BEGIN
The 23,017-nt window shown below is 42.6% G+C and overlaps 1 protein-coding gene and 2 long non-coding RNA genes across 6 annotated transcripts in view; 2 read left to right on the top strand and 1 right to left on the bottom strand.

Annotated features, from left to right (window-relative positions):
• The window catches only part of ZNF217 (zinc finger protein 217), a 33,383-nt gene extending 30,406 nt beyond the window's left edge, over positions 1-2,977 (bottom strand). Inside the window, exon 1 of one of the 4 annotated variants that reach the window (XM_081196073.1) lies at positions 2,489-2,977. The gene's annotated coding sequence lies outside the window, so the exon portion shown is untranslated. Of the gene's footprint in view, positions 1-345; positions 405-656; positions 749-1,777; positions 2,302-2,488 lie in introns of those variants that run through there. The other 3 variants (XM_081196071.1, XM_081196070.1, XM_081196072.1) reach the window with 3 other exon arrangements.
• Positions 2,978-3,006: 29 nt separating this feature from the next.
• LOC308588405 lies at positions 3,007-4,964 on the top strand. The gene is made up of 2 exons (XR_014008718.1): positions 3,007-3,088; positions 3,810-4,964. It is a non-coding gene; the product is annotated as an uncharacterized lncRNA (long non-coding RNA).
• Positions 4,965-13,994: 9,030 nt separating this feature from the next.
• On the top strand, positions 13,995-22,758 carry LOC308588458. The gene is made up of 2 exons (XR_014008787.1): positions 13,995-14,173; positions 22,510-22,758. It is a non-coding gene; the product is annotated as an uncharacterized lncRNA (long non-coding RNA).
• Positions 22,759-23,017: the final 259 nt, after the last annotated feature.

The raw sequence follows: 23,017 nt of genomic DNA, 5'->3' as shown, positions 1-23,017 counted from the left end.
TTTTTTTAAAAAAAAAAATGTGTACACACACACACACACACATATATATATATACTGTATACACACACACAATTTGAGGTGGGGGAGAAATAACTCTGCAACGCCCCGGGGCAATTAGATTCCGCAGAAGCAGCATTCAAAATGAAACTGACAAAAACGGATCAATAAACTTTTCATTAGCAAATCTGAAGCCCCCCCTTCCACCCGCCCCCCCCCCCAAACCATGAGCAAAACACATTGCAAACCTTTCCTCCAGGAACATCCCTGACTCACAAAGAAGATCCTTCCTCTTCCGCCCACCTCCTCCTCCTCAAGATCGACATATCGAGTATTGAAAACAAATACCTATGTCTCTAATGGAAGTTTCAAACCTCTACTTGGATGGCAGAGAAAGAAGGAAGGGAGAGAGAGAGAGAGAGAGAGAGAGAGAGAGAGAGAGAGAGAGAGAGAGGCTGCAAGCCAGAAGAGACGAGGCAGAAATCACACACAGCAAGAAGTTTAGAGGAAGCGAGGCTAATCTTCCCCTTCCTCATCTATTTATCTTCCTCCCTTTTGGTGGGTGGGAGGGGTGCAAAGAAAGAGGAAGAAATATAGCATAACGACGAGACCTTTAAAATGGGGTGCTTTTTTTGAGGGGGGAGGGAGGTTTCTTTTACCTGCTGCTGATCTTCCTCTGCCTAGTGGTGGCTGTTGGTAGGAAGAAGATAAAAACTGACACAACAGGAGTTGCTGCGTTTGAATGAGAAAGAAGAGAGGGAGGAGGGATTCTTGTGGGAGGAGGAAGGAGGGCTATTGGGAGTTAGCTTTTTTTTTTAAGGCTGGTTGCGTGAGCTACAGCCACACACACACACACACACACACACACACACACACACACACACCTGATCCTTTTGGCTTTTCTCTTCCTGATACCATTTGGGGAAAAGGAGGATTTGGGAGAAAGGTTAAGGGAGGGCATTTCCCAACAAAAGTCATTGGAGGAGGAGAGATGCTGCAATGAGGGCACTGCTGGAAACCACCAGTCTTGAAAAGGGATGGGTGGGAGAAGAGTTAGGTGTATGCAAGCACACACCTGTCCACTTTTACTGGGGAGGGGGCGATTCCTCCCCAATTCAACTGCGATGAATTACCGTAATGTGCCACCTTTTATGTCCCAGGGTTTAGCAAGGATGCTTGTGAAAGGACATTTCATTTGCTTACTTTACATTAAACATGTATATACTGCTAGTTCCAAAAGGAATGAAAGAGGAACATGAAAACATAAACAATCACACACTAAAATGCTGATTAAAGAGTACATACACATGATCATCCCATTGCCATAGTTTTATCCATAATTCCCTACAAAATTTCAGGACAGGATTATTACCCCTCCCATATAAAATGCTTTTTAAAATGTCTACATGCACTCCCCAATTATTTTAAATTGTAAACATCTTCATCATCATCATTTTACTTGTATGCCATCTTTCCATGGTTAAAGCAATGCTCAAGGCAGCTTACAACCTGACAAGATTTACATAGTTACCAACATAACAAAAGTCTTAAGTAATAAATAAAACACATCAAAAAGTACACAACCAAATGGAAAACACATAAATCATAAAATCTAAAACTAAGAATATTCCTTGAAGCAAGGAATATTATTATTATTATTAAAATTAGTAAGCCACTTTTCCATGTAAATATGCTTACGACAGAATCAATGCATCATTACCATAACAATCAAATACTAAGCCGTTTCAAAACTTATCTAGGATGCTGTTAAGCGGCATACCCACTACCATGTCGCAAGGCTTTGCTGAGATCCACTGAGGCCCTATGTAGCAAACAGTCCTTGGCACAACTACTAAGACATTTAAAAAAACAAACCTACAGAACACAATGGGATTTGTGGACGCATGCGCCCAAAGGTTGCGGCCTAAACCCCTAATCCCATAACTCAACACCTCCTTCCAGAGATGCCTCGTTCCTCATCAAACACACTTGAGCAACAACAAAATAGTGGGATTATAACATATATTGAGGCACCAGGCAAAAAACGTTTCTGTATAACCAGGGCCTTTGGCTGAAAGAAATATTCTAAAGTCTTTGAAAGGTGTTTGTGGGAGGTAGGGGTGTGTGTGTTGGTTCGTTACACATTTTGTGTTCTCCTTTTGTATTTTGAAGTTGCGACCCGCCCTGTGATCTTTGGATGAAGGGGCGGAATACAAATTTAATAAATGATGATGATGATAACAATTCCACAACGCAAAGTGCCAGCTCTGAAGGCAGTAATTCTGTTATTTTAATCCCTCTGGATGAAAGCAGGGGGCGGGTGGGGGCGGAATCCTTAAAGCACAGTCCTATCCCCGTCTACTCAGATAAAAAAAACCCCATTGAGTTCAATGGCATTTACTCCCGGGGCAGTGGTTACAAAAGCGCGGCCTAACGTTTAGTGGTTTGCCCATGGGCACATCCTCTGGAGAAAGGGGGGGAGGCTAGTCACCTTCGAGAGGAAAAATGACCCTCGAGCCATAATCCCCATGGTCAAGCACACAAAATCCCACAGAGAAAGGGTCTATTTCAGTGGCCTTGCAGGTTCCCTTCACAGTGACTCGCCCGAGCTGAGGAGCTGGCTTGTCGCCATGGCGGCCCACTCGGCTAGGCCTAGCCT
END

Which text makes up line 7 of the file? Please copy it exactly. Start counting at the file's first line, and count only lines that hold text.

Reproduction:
• On the top strand, positions 13,995-22,758 carry LOC308588458. The gene is made up of 2 exons (XR_014008787.1): positions 13,995-14,173; positions 22,510-22,758. It is a non-coding gene; the product is annotated as an uncharacterized lncRNA (long non-coding RNA).